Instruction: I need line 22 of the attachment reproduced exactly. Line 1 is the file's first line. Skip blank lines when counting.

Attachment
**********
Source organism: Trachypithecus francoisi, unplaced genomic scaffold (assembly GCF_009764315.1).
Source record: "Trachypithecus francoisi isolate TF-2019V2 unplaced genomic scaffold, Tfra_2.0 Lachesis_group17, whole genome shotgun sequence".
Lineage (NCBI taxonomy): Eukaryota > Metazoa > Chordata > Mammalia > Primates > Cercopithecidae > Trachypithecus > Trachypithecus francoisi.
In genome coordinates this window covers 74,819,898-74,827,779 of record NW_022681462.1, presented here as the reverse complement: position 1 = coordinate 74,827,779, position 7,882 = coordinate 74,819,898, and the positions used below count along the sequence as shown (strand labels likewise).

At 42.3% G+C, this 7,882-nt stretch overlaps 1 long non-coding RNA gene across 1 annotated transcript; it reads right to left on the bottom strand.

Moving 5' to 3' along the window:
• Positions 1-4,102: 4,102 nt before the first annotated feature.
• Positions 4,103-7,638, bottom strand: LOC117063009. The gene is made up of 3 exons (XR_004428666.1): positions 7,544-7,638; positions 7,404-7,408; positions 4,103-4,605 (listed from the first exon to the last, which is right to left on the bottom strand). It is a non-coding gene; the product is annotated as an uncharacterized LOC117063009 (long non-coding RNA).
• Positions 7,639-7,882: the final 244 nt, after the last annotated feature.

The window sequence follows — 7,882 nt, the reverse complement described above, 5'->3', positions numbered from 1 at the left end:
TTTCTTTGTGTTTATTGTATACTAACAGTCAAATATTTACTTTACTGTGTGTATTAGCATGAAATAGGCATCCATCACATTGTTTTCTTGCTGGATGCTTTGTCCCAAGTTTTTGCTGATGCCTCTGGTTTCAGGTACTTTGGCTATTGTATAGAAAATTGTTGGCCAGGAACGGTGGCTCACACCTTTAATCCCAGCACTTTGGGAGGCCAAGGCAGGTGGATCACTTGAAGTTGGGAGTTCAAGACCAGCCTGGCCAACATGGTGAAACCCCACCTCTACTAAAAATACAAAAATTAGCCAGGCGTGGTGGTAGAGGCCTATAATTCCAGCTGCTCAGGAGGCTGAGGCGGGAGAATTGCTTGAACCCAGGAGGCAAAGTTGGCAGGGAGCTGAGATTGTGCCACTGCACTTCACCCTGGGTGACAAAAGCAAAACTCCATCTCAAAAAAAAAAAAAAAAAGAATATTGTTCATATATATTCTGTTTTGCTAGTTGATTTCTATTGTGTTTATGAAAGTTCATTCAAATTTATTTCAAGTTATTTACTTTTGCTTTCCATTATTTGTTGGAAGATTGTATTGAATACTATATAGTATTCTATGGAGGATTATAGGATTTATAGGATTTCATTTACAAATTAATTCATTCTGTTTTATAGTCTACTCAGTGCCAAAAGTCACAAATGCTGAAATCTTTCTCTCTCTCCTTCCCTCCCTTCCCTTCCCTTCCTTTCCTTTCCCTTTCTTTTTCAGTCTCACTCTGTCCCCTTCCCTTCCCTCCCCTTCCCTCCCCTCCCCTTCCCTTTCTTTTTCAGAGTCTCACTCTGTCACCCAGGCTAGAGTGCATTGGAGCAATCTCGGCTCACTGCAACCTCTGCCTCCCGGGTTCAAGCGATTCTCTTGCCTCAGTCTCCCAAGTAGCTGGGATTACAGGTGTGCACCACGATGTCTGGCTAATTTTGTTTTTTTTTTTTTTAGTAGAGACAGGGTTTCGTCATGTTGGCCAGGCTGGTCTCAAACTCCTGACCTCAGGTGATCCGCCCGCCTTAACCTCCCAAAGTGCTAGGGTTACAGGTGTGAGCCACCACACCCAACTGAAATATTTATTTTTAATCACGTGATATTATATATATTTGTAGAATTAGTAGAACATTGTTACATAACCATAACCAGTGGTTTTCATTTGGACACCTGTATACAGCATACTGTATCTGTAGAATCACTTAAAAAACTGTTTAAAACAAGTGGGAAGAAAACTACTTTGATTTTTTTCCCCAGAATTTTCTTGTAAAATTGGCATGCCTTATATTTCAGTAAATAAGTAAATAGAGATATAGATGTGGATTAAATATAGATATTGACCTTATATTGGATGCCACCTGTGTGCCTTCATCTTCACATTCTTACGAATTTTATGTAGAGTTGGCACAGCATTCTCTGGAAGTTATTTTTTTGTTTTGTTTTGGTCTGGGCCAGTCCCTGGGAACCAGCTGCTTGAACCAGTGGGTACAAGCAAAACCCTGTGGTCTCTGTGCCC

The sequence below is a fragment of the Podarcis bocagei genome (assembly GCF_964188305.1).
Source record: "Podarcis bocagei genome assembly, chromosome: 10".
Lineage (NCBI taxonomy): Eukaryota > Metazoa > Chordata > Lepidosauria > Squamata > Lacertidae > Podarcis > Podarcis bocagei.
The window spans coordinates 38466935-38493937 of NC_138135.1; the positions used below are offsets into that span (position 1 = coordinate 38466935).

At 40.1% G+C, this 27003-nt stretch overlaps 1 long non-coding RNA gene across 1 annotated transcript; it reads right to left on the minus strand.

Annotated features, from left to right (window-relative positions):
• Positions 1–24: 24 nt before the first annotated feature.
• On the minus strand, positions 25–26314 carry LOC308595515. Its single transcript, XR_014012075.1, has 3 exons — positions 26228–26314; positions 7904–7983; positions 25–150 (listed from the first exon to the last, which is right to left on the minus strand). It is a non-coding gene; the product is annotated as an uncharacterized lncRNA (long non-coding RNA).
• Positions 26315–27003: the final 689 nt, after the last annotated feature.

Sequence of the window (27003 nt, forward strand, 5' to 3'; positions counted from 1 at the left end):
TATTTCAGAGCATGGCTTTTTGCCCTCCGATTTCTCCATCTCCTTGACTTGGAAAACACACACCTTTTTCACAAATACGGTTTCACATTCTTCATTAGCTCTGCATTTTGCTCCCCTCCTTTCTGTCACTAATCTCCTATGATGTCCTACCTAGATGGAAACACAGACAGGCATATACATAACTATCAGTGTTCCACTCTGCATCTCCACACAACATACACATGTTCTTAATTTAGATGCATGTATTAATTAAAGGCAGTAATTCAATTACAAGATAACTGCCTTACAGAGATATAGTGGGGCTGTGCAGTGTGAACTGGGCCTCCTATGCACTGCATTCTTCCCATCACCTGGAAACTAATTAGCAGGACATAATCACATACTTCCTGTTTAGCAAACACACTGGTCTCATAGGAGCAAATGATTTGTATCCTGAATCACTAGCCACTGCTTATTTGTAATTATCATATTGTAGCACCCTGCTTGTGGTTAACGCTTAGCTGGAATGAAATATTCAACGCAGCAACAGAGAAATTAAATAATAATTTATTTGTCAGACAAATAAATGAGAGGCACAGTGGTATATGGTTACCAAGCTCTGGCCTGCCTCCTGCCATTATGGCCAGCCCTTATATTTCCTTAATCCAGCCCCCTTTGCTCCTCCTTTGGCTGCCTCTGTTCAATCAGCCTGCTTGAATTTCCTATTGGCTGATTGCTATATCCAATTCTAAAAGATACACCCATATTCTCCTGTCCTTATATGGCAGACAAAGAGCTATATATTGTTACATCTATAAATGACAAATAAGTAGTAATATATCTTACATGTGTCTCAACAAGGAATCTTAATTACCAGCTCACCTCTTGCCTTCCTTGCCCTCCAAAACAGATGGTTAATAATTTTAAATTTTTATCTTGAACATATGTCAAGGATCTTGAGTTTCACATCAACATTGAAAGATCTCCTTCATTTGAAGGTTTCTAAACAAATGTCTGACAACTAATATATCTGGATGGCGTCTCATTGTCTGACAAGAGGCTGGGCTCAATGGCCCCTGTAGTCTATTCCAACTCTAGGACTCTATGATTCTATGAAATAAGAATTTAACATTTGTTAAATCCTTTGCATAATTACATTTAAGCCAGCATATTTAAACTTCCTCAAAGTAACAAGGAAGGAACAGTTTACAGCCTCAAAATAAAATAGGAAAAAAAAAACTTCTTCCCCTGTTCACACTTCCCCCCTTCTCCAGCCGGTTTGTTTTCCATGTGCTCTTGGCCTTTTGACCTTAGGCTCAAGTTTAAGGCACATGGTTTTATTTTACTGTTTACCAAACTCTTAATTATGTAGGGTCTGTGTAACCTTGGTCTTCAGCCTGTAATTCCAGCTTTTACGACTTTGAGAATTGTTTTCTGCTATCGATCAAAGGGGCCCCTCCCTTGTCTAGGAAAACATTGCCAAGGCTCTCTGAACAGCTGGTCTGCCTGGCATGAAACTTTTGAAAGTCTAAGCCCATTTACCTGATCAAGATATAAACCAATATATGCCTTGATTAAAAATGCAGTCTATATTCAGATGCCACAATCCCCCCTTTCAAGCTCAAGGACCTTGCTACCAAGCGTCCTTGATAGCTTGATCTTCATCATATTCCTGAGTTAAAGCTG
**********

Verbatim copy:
TATTTCAGAGCATGGCTTTTTGCCCTCCGATTTCTCCATCTCCTTGACTTGGAAAACACACACCTTTTTCACAAATACGGTTTCACATTCTTCATTAGCTCTGCATTTTGCTCCCCTCCTTTCTGTCACTAATCTCCTATGATGTCCTACCTAGATGGAAACACAGACAGGCATATACATAACTATCAGTGTTCCACTCTGCATCTCCACACAACATACACATGTTCTTAATTTAGATGCATGTATTAATTAAAGGCAGTAATTCAATTACAAGATAACTGCCTTACAGAGATATAGTGGGGCTGTGCAGTGTGAACTGGGCCTCCTATGCACTGCATTCTTCCCATCACCTGGAAACTAATTAGCAGGACATAATCACATACTTCCTGTTTAGCAAACACACTGGTCTCATAGGAGCAAATGATTTGTATCCTGAATCACTAGCCACTGCTTATTTGTAATTATCATATTGTAGCACCCTGCTTGTGGTTAACGCTTAGCTGGAATGAAATATTCAACGCAGCAACAGAGAAATTAAATAATAATTTATTTGTCAGACAAATAAATGAGAGGCACAGTGGTATATGGTTACCAAGCTCTGGCCTGCCTCCTGCCATTATGGCCAGCCCTTATATTTCCTTAATCCAGCCCCCTTTGCTCCTCCTTTGGCTGCCTCTGTTCAATCAGCCTGCTTGAATTTCCTATTGGCTGATTGCTATATCCAATTCTAAAAGATACACCCATATTCTCCTGTCCTTATATGGCAGACAAAGAGCTATATATTGTTACATCTATAAATGACAAATAAGTAGTAATATATCTTACATGTGTCTCAACAAGGAATCTTAATTACCAGCTCACCTCTTGCCTTCCTTGCCCTCCAAAACAGATGGTTAATAATTTTAAATTTTTATCTTGAACATATGTCAAGGATCTTGAGTTTCACATCAACATTGAAAGATCTCCTTCATTTGAAGGTTTCTAAACAAATGTCTGACAACTAATATATCTGGATGGCGTCTCATTGTCTGACAAGAGGCTGGGCTCAATGGCCCCTGTAGTCTATTCCAACTCTAGGACTCTATGATTCTATGAAATAAGAATTTAACATTTGTTAAATCCTTTGCATAATTACATTTAAGCCAGCATATTTAAACTTCCTCAAAGTAACAAGGAAGGAACAGTTTACAGCCTCAAAATAAAATAGGAAAAAAAAAACTTCTTCCCCTGTTCACACTTCCCCCCTTCTCCAGCCGGTTTGTTTTCCATGTGCTCTTGGCCTTTTGACCTTAGGCTCAAGTTTAAGGCACATGGTTTTATTTTACTGTTTACCAAACTCTTAATTATGTAGGGTCTGTGTAACCTTGGTCTTCAGCCTGTAATTCCAGCTTTTACGACTTTGAGAATTGTTTTCTGCTATCGATCAAAGGGGCCCCTCCCTTGTCTAGGAAAACATTGCCAAGGCTCTCTGAACAGCTGGTCTGCCTGGCATGAAACTTTTGAAAGTCTAAGCCCATTTACCTGATCAAGATATAAACCAATATATGCCTTGATTAAAAATGCAGTCTATATTCAGATGCCACAATCCCCCCTTTCAAGCTCAAGGACCTTGCTACCAAGCGTCCTTGATAGCTTGATCTTCATCATATTCCTGAGTTAAAGCTG